Wild goose chasing in Scotland has always been one of my favourite winter activities and last weekend I took 6 birdwatchers on a 3 day tour of Dumfries and Galloway.
As usual we stayed with Linda and David Birdsall at the fabulous Millbrae House B&B and Self Catering Accommodation. Thanks to both of them for their warm welcome and their wonderful hospitality.
The Solway is home to thousands of geese, whooper swans, ducks and waders over the winter months and the western light, and the beautiful rolling countryside of Dumfries and Galloway, makes the perfect backdrop to see them.
Our first day took us to WWT Caerlaverock which gave us our first view of barnacle geese, around 6,000 all the way from Svalbard.
|Barnacle geese all the way from Svalbard|
We prepared ourselves for a search through flocks of Eurasian teal to find the one green-winged teal from North America, then it swam out from behind an island and was completely on its own in the water.
|A green-winged teal spending the winter at Caerlaverock|
|Compare our Eurasian male teal with its American cousin. Note the horizontal versus vertical white stripe|
Shoveler, wigeon and pintail fed on the lagoon and curlew, redshank and golden plover could be seen in the surrounding fields. The high tide had also flushed a few grey plover from the shoreline and we were able to compare them with golden plover. Despite the drizzly weather, the western light brought out the oranges of the willow on the reserve. A buzzard perched nearby looking for an easy meal and roe deer fed around the field margins.
|Mute and whooper swan with mallard and tufted duck|
When the weather took a turn for the worst, we sheltered in a hide overlooking the saltmarsh. A low movement caught my eye and I was so excited to see a female hen harrier flying towards us. Everyone managed to see her as she looked us in the eye and flew past the hide hunting low over the fields. Her white rump and owl-like face clearly visible. This was a rare and wonderful sight for us and I’m sure that we will recall that experience on all of our future trips to the area. We ate a hearty meal at Barend in Sandyhills and listed our birds of the day.
On day 2 we stuck close to our B&B visiting Rockcliffe first thing, Carlingwark Loch in Castle Douglas; Threave Castle; the red kite feeding station at Bellymack Farm, Laurieston and Loch Ken to look for Greenland white-fronted geese. By the end of the day we’d also seen pink-footed geese, more pintail, teal and wigeon, goldeneye, red kite, redwing, mistle thrush and ticked birds such as little grebe and coot at Carlingwark Loch (which are difficult to find on the Solway reserves).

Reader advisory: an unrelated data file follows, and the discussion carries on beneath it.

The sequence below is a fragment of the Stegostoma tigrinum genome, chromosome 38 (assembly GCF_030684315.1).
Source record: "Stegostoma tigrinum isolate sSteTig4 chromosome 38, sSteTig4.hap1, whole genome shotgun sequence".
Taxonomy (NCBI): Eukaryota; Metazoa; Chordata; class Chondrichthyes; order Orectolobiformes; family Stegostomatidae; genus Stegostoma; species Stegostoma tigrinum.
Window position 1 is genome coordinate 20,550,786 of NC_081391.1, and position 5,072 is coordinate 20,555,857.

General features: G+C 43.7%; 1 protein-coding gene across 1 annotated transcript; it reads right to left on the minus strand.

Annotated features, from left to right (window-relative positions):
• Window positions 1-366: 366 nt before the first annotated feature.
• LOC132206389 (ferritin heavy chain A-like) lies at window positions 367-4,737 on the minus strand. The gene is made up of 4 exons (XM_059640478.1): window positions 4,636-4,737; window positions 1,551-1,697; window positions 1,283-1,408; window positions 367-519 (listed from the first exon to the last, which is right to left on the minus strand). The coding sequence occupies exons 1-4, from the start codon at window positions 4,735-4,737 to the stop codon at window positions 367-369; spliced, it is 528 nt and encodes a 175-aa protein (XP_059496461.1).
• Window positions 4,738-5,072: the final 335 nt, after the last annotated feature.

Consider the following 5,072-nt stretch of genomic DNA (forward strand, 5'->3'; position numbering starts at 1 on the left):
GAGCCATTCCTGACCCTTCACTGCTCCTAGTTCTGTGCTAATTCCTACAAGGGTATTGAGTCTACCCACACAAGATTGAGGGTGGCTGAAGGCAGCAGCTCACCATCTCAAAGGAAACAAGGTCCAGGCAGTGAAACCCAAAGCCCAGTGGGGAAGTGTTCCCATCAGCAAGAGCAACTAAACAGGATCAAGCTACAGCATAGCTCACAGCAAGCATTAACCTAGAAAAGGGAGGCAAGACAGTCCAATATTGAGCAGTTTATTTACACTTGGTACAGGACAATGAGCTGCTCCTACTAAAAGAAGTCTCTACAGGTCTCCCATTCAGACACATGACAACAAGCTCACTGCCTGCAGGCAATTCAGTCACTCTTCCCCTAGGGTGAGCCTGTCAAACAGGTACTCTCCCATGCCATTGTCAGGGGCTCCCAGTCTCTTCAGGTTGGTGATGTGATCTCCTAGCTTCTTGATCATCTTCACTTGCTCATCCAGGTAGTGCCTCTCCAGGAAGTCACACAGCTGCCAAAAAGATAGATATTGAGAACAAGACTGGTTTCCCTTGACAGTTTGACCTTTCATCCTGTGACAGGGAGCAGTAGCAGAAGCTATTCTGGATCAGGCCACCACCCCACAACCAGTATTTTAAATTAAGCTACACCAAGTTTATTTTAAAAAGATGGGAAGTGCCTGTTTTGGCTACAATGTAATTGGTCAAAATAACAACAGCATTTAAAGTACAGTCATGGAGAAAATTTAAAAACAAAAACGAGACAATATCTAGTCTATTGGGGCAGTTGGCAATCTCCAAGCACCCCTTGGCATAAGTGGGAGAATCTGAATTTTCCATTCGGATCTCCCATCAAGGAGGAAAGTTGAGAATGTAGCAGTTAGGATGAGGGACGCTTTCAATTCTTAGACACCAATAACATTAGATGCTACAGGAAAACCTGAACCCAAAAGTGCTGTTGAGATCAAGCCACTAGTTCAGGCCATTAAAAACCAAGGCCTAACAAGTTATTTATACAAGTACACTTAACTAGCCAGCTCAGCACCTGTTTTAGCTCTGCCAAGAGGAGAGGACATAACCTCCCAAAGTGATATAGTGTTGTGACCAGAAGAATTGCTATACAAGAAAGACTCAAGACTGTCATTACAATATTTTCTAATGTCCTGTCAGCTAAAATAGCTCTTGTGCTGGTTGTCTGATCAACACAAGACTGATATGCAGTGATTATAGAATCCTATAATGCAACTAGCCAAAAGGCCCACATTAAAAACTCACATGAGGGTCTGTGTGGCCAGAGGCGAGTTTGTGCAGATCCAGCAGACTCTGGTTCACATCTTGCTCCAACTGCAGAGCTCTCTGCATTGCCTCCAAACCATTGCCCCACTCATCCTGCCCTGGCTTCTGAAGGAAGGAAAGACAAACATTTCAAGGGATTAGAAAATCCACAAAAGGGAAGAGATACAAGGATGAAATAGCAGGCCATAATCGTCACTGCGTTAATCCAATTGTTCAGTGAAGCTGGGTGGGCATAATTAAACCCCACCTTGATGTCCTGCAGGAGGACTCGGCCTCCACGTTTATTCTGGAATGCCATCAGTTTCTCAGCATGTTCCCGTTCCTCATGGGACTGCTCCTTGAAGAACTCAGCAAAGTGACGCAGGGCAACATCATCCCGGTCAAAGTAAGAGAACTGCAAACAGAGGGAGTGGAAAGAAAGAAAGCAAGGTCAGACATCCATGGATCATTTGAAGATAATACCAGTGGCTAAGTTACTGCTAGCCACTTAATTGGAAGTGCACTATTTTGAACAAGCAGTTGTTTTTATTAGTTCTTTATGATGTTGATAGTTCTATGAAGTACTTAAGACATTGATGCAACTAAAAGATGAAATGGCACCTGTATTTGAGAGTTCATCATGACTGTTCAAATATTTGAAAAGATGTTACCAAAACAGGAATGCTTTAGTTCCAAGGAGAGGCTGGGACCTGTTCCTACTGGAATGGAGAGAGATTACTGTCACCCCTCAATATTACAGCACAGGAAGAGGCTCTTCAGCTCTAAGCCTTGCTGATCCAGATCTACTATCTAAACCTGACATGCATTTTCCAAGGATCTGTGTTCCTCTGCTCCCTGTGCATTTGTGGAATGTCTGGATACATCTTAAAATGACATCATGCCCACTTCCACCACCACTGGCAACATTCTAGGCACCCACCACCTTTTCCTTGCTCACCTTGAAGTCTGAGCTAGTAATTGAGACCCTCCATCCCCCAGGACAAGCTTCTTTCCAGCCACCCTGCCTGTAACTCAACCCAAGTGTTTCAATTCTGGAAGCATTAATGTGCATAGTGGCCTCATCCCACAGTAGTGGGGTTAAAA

|Redwing at Carlingwark Loch|
|Roe deer at Threave Castle|
|Red kites at Laurieston|
|Greenland white-fronted geese|
On a recommendation, we travelled to the Willow Tree in Palnackie for our evening meal. The food, ambiance and staff were fantastic and we will certainly return next year.
On day 3 we headed to one of my favourite reserves in the UK, RSPB Mersehead to get another goose fix.
I love the mixture of habitats and the feeling of space giving uninterrupted views of rolling hills, rough grassland, farmland, lagoon and shoreline. A thin strip of wet woodland provides an enchanting walk to look for treecreeper and great spotted woodpecker. The enchantment comes from the many species of bryophytes and lichens that have colonised the standing trees and fallen branches and it seems that, if a person stood too long, they would quickly become a mossy mound.
|Bryophytes and lichens at Mersehead|
Mersehead hides also showcase the work of local artist John Threlfall. The colourful murals certainly reflect the diversity and the charm of the reserve.
|Hide art at Mersehead by John Threlfall|
I’m always emphasising the importance of scanning fence posts, twigs and distant trees when birdwatching and there is no easier place to do this than Mersehead. We were able to add a distant stonechat to our list then, another rush of excitement, as the horizontal stance of a large raptor alerted us to a female hen harrier sitting on a nearby fence (probably the same bird as seen at Caerlaverock). By this time the drizzle was quickly covering our lenses so taking photos wasn’t possible but we had fabulous views of her perching and hunting over the fields. Flocks of pintail, teal and lapwing lifted as she made her way over the landscape.
Time was moving on and, as the rain had stopped, we decided to aim for a starling murmuration towards Gretna. On the way back, a couple of little egrets spotted in a field made us stop on the side of the road. This proved profitable as, from there, we could see the solway and managed to scope red-breasted merganser and a female scaup as well as more redshank, curlew and a heron in the fields.
We got to our starling site just in time and watched a swirling mass, twisting and turning in unison, before the light finally disappeared. After a quick coffee stop at Gretna we headed back home to Leeds. With a group total of 83 species we had so many wonderful memories to reflect on on they way back.
|Starling murmuration on the Solway coast|
If you’re interested in joining me at D&G next year then give me a call on 07778 768719 or email firstname.lastname@example.org